Dr. Allen to retire from clinic next month


Dr. John Allen of Sunnyside checks the vital signs of his life partner Maureen. Allen has been with Lincoln Avenue Family Medicine for 15 years and will retire next month after 30 years in the medical profession. Allen, a family physician, said he does not wear a lab coat when visiting with patients, especially young children, in order to keep them at ease.

March 16 will mark the end of an era for Sunnyside medicine as Dr. John Allen will retire on that date after 30 years as a family physician.

Allen has been with the Lincoln Avenue Family Medicine Clinic for the past 15 years, after 15 years practicing in Florida.

Allen said he made the cross-continent move after attending a class reunion in Yakima.

"I just really like it here," he says.

The timing of his visit proved fortuitous as the Sunnyside clinic happened to have an opening at the time for a physician.

Allen has been here ever since and, though he will travel during his retirement years, he plans to stay here in the Lower Valley.

A mid-career move wasn't anything new for Allen, who came into the medical field relatively late in life, though he notes, "I planned on going into medicine while in high school."

After a working life that included stints as an Army medic and a computer programmer, Allen began medical school at the age of 32 and graduated at 36.

Allen, who will be 66 in just a few months, said he decided to pursue the medical profession during a hospital stay after he injured a toe with a lawnmower.

In the 30 years since, Allen says he has seen the medical community make great strides in technology. "It's making surgery more economical and comfortable for patients," he said. "There are shorter hospital stays because of technology."

He also praised the advances in hospitals working directly with physicians, as is the case in Sunnyside.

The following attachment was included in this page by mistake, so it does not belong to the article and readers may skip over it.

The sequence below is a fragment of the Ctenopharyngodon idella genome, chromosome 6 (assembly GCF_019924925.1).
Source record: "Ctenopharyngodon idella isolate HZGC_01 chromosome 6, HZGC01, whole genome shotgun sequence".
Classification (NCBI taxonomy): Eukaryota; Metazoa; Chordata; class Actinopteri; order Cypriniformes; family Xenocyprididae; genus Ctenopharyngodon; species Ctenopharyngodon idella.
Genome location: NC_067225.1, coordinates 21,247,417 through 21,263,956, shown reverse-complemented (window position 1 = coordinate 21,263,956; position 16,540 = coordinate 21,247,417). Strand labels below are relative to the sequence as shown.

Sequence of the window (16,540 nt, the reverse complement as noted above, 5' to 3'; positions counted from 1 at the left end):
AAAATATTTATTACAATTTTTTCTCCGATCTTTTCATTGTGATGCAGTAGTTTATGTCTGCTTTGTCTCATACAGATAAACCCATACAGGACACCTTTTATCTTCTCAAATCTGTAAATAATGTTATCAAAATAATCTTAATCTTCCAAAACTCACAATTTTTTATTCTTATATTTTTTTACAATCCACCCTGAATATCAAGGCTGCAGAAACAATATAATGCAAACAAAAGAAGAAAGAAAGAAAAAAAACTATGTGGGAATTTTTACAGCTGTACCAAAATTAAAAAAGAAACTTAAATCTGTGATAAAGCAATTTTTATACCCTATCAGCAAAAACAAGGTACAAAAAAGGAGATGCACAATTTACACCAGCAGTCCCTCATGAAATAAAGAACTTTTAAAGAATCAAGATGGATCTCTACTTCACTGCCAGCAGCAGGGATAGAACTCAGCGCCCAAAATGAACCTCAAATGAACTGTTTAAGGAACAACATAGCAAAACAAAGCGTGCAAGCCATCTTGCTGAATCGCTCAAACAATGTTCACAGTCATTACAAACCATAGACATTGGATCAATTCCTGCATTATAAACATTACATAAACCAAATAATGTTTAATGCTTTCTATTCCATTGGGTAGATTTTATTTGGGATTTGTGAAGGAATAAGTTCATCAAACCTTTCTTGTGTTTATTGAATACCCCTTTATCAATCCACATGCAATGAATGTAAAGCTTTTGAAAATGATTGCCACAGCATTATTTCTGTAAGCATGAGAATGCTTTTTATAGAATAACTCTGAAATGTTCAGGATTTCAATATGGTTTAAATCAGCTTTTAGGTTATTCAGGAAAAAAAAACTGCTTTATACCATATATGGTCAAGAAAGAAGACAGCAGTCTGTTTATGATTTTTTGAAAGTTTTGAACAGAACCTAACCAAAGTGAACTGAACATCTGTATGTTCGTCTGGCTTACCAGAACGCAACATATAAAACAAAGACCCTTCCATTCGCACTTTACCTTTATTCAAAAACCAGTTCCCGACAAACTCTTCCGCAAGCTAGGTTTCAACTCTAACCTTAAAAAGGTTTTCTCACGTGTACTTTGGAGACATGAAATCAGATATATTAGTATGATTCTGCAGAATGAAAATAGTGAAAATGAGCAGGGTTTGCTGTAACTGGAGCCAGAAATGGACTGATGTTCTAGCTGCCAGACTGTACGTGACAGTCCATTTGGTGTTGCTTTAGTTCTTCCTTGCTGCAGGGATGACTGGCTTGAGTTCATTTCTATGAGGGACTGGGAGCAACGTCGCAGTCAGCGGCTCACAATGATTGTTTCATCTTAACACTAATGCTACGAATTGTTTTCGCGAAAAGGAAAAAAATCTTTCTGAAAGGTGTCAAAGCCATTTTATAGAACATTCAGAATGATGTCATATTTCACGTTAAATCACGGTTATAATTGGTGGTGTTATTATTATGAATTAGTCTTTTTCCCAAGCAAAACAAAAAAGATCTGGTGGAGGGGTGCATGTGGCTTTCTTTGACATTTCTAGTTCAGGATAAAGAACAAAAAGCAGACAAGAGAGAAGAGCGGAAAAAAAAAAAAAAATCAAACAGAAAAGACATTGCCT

Allen said he will miss his patients at the clinic after he retires, some of whom he has seen their entire lives.

"That's going to be the hardest part," he says. "Not being able to take care of my patients I've been seeing for 15 years."

Though he will slow down in retirement, Allen will still stay active in some areas of the medical profession. He will remain the medical director for Lower Valley Hospice and continue to see 70 nursing home patients.

As to why he's retiring, Allen has three reasons.

"I'm of retirement age," he smiled. In addition, he's also looking forward to having more time with his life partner Maureen and 14-year-old son Nigel. Some of their immediate plans together include taking a trip this summer to Maureen's native England.

"Nigel and I are excited to have him home more," Maureen said with a big smile. She said on a typical day they may only have Allen at home for two or three hours. Even then, she says, his responsibilities as a doctor continue when he receives phone calls for those in need of care.

Some of Allen's other retirement plans include a trip this spring to see extended family he has in Florida.

As noted earlier, they will still call Sunnyside home, using it more as a home base for their travels. Maureen said she appreciates the Lower Valley's equal proximity to Seattle, Spokane and Portland.

Allen and Maureen plan to continue taking in theatrical performances both in Seattle and at Yakima's Capitol Theatre.

So, Allen may be retiring from full-time medical practice, but he and his family are not retiring from life here in Sunnyside and the Lower Valley.

Noted Maureen, "It has a physical beauty."


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